Your Money asked current superannuation figures to weigh in.
Martin Fahy, Association of Superannuation Funds of Australia
The policy and advocacy body of the superannuation sector, ASFA, represents both retail and industry funds as well as corporate and public sector funds.
Chief executive Martin Fahy told Trading Day that the Future Fund proposal raises two types of issues.
“There’s the philosophical or ideological issue of whether we want to nationalise retirement savings. That seems a strange thing to do given how successful the system has been to date,” he said.
“Then there are pragmatic issues. The Future Fund is a sovereign wealth fund, it’s exempt from taxes, it doesn’t have any liquidity requirement, it typically has higher investment costs and while it has performed very well, its initial starting point meant it was long cash at the height of the GFC as it sold down Telstra shares,” Fahy explained.
That consequently improved its performance as its cash holdings were left unaffected by the 2008 downturn.
While average fees across the superannuation system more broadly remain high, they’re not typically any lower in the Future Fund either, Fahy added.
“The Future Fund’s investment fees last year was 1.34 per cent- that’s quite high,” Fahy explained.
Watch the full interview below.
Stephen Anthony, Industry Super Australia
The peak body for the industry superannuation sector, Industry Super Australia (ISA), told Trading Day in no uncertain terms that the proposal would contravene the Future Fund’s purpose.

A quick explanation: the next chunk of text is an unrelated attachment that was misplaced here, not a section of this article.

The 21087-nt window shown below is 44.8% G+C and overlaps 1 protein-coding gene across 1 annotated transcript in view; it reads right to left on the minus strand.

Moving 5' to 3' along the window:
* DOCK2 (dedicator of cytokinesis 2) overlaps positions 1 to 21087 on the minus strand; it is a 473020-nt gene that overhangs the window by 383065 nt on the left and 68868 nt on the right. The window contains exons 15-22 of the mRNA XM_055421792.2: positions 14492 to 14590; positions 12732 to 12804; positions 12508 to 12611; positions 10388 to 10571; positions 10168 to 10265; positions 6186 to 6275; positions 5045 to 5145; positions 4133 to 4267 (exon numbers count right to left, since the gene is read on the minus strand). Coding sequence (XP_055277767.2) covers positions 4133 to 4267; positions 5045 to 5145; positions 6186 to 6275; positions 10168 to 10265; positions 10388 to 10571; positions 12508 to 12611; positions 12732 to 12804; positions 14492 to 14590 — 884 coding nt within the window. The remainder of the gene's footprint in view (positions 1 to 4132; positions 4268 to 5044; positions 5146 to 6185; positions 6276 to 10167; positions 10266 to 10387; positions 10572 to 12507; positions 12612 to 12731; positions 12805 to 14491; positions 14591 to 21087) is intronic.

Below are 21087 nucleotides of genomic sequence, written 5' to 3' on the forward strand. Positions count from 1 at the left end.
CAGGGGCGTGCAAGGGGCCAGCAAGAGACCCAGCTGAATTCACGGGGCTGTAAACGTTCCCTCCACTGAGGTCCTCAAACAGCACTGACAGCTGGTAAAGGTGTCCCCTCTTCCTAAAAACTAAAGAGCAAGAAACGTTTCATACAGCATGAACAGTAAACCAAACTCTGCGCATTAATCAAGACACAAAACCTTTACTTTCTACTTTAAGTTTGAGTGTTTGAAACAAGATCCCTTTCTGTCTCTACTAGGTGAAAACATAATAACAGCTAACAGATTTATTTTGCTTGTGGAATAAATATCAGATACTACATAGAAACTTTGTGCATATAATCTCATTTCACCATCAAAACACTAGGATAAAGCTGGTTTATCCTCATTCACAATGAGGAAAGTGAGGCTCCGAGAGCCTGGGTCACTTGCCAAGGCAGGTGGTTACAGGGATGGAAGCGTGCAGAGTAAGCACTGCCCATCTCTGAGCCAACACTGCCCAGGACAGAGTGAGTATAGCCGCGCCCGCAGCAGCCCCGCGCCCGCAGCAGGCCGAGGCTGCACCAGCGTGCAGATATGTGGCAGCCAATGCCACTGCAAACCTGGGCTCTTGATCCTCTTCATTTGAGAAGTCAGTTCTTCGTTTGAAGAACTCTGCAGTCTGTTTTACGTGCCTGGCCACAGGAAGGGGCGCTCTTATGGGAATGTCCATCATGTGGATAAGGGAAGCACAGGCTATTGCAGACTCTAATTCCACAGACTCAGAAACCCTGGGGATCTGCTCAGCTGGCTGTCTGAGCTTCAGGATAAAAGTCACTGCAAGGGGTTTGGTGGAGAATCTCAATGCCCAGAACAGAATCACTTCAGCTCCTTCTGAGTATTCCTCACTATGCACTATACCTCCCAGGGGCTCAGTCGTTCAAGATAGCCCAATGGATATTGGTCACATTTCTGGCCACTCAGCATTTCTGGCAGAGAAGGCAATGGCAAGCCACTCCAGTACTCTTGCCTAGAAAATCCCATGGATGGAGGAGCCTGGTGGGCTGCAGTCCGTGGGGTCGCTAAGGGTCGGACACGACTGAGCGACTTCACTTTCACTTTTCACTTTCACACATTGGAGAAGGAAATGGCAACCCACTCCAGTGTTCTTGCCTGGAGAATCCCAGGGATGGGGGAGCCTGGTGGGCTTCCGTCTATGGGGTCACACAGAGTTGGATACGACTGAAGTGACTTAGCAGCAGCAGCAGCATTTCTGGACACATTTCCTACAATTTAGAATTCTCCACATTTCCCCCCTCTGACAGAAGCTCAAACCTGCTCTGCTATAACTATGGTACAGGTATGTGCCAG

“The Future Fund was set up to deal with certain public sector superannuation liabilities, which it is doing well, but it is not a public offer superannuation fund,” ISA chief economist Stephen Anthony said.
“When it enters that universe it will be a very different beast to what it is now, it will have a very different asset allocation and performance outcome.”
The solution, he said, lay in fixing up the current environment rather than simply adding another fund.
“Essentially the government is saying, ‘we will create a new fund to compete against existing funds in a system that is vastly underperforming for so many Australians, especially where they have exercised choice’. Do you think that sounds like good economic policy?”
Watch the full interview below.
Watch Leo Shanahan’s full analysis at the top of the article.